Dilapidated System of Education By Muhammad Kashif​

A nation can only thrive and prosper if it upholds education as its top priority. Failing to do so makes it destined to confront downfall and catastrophes in the shape of economical woes, social injustices, colossal ignorance, and so on.

Education instils a sense to distinguish and discern between what is ethical and by extension what is not. In essence, it enables humans to identify and embrace their responsibilities with sheer honesty. The indispensable need of having an education can be seen from seeing how whichever country has so far touched peaks in the world has first managed to strengthen and bolster its education system. Education empowers nations and individuals. And just as prominent have been all those places where education is not considered a top priority because they suffer from all repercussions. The nations that are deprived of education are deprived of appealing living standards.

No need to look for an example of this beyond Pakistan as we have the most justifying example in Balochistan. Unfortunately, Pakistan is one of those countries where the education system is in a pathetic and heart-wrenching condition. Although it has been in such a condition ever since the day country garnered its freedom but over time, instead of progressing and becoming strong, it’s gone down to the dumps. Pakistan’s current literacy rate is 62.2 per cent just slightly above half. It portrays unequivocally where the country stands. If the literacy rate is compared with the neighbouring countries, then it is really low as China’s literacy rate is 80 per cent, India’s is 74 per cent and Iran’s is 85 per cent. It wouldn’t be wrong to say that the roadblock in our path to progress and prosperity is unarguably the dilapidated system of our education. There’s a commendable quote by Don Richardson “Education; the single most important investment that we as a country will ever make”.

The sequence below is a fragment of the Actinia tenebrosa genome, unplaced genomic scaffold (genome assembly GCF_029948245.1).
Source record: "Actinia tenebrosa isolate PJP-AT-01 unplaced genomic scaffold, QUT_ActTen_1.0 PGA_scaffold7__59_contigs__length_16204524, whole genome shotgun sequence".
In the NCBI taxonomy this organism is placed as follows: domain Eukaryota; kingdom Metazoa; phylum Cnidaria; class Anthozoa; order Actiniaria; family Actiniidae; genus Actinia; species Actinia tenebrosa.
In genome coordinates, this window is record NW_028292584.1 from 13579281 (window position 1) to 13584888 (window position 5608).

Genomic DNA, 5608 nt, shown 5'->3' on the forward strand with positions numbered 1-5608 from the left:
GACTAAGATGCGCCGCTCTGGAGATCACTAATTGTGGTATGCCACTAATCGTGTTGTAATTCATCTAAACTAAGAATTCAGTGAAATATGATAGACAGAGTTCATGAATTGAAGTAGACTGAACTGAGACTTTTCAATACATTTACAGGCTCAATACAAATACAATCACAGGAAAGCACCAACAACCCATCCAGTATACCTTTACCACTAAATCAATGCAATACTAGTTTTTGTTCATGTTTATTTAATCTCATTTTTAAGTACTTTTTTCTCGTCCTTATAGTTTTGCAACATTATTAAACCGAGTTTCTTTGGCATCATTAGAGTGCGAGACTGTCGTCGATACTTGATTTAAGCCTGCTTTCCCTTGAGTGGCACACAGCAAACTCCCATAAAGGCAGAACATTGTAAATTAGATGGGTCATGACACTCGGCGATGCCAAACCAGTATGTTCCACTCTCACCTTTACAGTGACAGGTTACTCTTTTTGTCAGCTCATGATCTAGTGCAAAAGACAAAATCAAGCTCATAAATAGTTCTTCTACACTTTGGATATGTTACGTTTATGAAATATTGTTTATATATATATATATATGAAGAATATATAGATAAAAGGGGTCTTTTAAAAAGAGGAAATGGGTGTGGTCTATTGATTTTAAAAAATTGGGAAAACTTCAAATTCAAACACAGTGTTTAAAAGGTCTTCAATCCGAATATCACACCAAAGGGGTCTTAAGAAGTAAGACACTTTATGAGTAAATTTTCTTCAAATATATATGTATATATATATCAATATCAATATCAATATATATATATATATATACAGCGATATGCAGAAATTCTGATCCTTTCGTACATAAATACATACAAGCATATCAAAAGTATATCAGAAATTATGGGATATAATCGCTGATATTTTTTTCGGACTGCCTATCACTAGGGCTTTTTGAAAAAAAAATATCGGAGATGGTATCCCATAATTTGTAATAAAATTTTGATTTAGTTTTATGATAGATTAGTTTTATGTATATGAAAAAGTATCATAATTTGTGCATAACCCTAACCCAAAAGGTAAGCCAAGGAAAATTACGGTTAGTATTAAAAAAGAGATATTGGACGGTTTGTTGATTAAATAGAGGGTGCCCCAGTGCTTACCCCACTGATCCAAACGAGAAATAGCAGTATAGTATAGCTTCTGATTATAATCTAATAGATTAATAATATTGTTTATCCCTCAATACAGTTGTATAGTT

The debate over what has contributed to these worsening standards of our educational system ceases to end but among the most prominent ones are the following:

* less attention from the government. This can easily be seen in the recent budget where the dismal allocation of funds to education itself reflects our priorities. Pakistan just allocated 83.3 billion for education (which is just 1.1 per cent of the total budget) whereas 1289 billion was allocated to defence (i.e. 18 per cent of the total budget).

* incapable people holding the responsibilities of looking after and managing the education system. The involvement of politics in key decision-making remains a major stumbling block. Students should also be blamed as their commitments have changed over time. From devoting all time to books and study to hardly getting time for study due to useless activities, there is only a small number that stands out. Overuse of mobile phones, that too in a meaningless manner, is undermining the pursuit of education.

In order to come out of this egregious woe, the country needs to take substantive steps like inflating the allocation of budget to education as it is not up to the mark. It must also work on making the recruitment process transparent and meritorious so that only the candidates with a requisite stature can be inducted into the teaching arena. More importantly, the system of nepotism should be uprooted on an immediate basis, which is regrettably a prevailing reality in the country. Other than these, all the fundamental necessities and needs should be fulfilled and provided such as good and sophisticated infrastructure in schools and other educational institutions as well as financial assistance to destitute students.

The indispensable need for an education can be seen from seeing how whichever country has so far touched peaks in the world has first managed to strengthen and bolster its education system.

If the education system continues to be overlooked, without any argument, Pakistan will keep lagging behind and struggling to become a formidable country on all fronts, especially its economic state. In a nutshell, Pakistan must bolster its ramshackle education system and it must leave no stone unturned in this pursuit.

The writer is a student

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